Accelerated bone loss (ABL) shown on routine dual-energy X-ray absorptiometry (DXA) may be accompanied by microarchitectural changes, increased cortical porosity, and lower bone strength. To test this hypothesis, we performed a cross-sectional study and used high-resolution peripheral quantitative computed tomography (HR-pQCT) scans (Scanco Medical AG, Brüttisellen, Switzerland) to measure estimated bone strength and microarchitecture in the distal radius and distal and diaphyseal tibia. We studied 1628 men who attended the year 14 exam of the Osteoporotic Fractures in Men (MrOS) study. We retrospectively characterized areal bone mineral density (aBMD) change from the year 7 to year 14 exam in three categories: “accelerated” loss, ≥10% loss at either the total hip or femoral neck (n = 299, 18.4%); “expected” loss, <10% (n = 1061, 65.2%), and “maintained” BMD, ≥0% (n = 268, 16.5%). The ABL cut-off was a safety alert established for MrOS. We used regression models to calculate adjusted mean HR-pQCT parameters in men with ABL, expected loss, or maintained BMD. Men who experienced ABL were older and had a lower body mass index and aBMD and experienced greater weight loss compared with other men. Total volumetric BMD and trabecular and cortical volumetric BMD were lower in men with ABL compared with the expected or maintained group. Men with ABL had significantly lower trabecular bone volume fraction (BV/TV), fewer trabeculae, and greater trabecular separation at both the distal radius and tibia than men with expected loss or who maintained aBMD, all p trend <0.001. Men with ABL had lower cortical thickness and lower estimated bone strength, but there was no difference in cortical porosity except at the tibia diaphyseal site. In summary, men with ABL have lower estimated bone strength, poorer trabecular microarchitecture, and thinner cortices than men without ABL but have similar cortical porosity. These impairments may lead to an increased risk of fracture.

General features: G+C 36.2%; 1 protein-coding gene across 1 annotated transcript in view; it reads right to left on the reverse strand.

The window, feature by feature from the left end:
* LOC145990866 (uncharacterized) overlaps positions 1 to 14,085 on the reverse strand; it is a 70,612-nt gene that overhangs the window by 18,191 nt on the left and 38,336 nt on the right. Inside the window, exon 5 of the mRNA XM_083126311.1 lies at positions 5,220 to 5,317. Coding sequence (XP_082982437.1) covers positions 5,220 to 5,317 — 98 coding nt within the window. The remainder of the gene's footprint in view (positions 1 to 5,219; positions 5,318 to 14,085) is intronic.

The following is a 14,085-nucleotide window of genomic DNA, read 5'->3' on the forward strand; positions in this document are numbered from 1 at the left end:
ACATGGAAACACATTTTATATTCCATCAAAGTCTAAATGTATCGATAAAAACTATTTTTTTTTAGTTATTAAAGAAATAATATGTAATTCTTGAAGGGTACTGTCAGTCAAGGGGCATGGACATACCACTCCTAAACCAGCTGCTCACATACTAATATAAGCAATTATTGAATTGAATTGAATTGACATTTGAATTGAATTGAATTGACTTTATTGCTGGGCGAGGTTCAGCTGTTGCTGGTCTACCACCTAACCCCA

- ACCELERATED BONE LOSS
- BONE QCT
- GENERAL POPULATION STUDIES
ASJC Scopus subject areas
- Endocrinology, Diabetes and Metabolism
- Orthopedics and Sports Medicine